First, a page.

A note here: It’s become increasingly clear that Pepper Hamilton, the law firm hired by Baylor to investigate the football program, did not issue any sort of official paperwork findings, likely because Baylor wouldn’t want any of it to be subpoenaed. Still, there’s obviously a lot more information that can be shared. At least, I think there is. Again, Bowlsby seemed confused.
When asked about the assistant coaches who remain at Baylor and how he feels about that, as a father of daughters, Bowlsby said, “Well, I don’t know that I can adequately address that because I know what you know … I don’t have any inside information.”
Someone asked Bowlsby to clarify that later and he … well, he didn’t. In the post-press conference scrum in the hallway 10 minutes later, I asked Bowlsby if he felt that Baylor, which has not been transparent with the media, owed it to its female fans and students (some of whom likely do not at all care about football) to release all the information. Does he think they have an obligation to the public?
“They’ve told us that they’ve released everything they’ve had,” he said.
I interrupted him here. “But, you also know more than we do, right?”
“Well, I got additional information orally in the meeting that I had with the chair of their board and with the president,” he said. “It was a one-hour meeting, and so I have a modest amount of information that probably isn’t in either of those [released] documents.”
I’m not sure what that means either. But I am sure that asking someone to trust that everything will be different and better moving forward when you won’t explain to them exactly where it went wrong in the first place is unrealistic.
Bowlsby also talked at length about the Big 12 investigating Baylor and how he was committed to making sure no NCAA or Big 12 rules were broken. He described the Big 12’s image as “sullied” by the Baylor scandal. And then he acknowledged the Big 12 has no legal standing to punish Baylor. So short of kicking the Bears out of the conference entirely, what can the Big 12 do to one of its recent football powers? Again, no answers. As to why the Big 12 is even investigating Baylor—besides the fact that it makes them look big and important and like they’re taking this issue seriously—well, he didn’t have an answer for that either.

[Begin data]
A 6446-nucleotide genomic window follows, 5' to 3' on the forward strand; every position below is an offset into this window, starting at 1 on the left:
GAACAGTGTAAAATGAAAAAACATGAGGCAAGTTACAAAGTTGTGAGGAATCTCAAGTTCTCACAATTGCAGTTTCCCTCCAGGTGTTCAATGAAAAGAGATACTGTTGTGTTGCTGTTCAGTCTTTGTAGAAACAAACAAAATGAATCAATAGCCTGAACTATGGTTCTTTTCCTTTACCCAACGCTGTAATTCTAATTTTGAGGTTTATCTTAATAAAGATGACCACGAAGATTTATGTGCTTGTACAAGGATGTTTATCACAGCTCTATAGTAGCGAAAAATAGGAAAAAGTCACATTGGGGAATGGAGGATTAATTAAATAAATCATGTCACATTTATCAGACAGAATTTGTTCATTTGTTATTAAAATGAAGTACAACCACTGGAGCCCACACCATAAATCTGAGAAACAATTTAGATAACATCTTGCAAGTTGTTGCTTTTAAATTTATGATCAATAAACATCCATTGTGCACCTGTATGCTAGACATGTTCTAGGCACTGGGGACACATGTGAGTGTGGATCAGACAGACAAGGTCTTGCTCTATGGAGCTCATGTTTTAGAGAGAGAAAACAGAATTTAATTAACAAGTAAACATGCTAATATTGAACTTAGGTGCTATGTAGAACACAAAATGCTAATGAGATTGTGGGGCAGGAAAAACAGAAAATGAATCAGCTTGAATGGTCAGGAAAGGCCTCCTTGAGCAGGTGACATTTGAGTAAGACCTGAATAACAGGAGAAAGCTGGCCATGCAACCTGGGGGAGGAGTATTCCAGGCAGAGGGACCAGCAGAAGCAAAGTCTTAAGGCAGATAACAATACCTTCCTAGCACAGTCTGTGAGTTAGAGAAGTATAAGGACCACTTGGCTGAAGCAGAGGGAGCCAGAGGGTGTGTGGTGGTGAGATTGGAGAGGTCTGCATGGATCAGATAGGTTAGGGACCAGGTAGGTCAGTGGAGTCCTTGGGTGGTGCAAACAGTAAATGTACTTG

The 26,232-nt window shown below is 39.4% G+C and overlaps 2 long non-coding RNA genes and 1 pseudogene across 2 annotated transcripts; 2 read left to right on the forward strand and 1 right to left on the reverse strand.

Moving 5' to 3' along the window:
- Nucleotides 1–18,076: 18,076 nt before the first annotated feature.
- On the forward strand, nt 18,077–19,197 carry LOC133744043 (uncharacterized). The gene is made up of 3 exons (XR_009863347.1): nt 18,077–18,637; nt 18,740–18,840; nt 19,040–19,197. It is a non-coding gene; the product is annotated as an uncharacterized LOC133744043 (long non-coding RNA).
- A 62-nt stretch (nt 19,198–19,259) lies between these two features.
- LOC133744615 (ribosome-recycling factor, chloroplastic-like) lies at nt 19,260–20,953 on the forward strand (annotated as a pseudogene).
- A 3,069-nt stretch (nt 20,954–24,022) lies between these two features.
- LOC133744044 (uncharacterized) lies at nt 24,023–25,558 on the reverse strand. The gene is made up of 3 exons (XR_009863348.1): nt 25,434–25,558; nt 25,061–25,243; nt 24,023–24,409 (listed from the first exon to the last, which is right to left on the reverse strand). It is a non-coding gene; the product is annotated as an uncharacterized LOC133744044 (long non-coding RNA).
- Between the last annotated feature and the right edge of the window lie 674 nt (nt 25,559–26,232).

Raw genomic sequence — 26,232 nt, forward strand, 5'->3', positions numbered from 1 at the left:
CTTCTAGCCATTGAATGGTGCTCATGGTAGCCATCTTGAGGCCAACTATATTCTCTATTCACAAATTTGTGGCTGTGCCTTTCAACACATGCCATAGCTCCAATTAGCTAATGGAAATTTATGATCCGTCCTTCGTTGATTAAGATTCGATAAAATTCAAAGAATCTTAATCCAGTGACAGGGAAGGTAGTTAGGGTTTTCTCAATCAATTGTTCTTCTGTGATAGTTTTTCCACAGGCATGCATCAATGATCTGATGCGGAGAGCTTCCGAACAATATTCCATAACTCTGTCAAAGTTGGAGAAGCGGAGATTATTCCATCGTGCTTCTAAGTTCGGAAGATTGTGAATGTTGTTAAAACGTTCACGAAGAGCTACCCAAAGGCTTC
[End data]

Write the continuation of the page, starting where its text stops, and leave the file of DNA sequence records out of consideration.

Another note: At no point during his public address to the media did Bowlsby acknowledge the survivors, their hurt or their courage. He did mention that he had empathy for the players and coaches and support staff who have fallen victim to being painted “with a completely broad brush.” Certainly everyone isn’t guilty, he said, and I agree—but maybe first he could stand in front of a crowd and talk about the empathy he feels for the women whose lives will forever be impacted by something they had no say in. I sat in the crowd and shook my head. My heart breaks for these women and I wonder if this sport is ever going to change.
It doesn’t bother me that Bowlsby doesn’t have answers to all these questions. It’s that he won’t admit that he doesn’t.
Sexual assault and sexual abuse are complex topics that need a lot of unpacking. In order for the general public to understand (and fully appreciate the long-lasting effects), we have to educate people on the language of sexual assault and the systems in place that contribute to it, and we have to agree that the only way to fix it is zero tolerance.
Instead what we get is one public relations nightmare after another. Whatever Baylor and the Big 12 are paying their PR firms, it’s too much, because it is unconscionable to me that in late July, both of these groups were fumbling around in front of the media when quizzed about the scandal.
And for all the praise Bowlsby heaped on the conference for its “national issues forums” and its work educating conference members, he obviously hasn’t been paying close attention himself. While citing his pride in the conference’s rule about not taking transfers with a history of misconduct (a rule the Big 12 copied from the SEC), Bowlsby was asked if he thought if Simmons, the Mississippi State commit, would have been admitted to the Big 12. Bowlsby said he had no idea what had gone on at Mississippi State. That’s like someone in the SEC furrowing their brow and replying, “Something happened at Baylor?”
Toward the end of Bowlsby’s question-and-answer session, a reporter asked him where this was all headed, and what conclusions can be drawn by asking Baylor to share all its information if the Big 12 doesn’t have an power to penalize them.
“To say that we have a vision for what the end game is would not be accurate,” he said.
Finally, a straight answer. One I understood—and one I didn’t find comforting.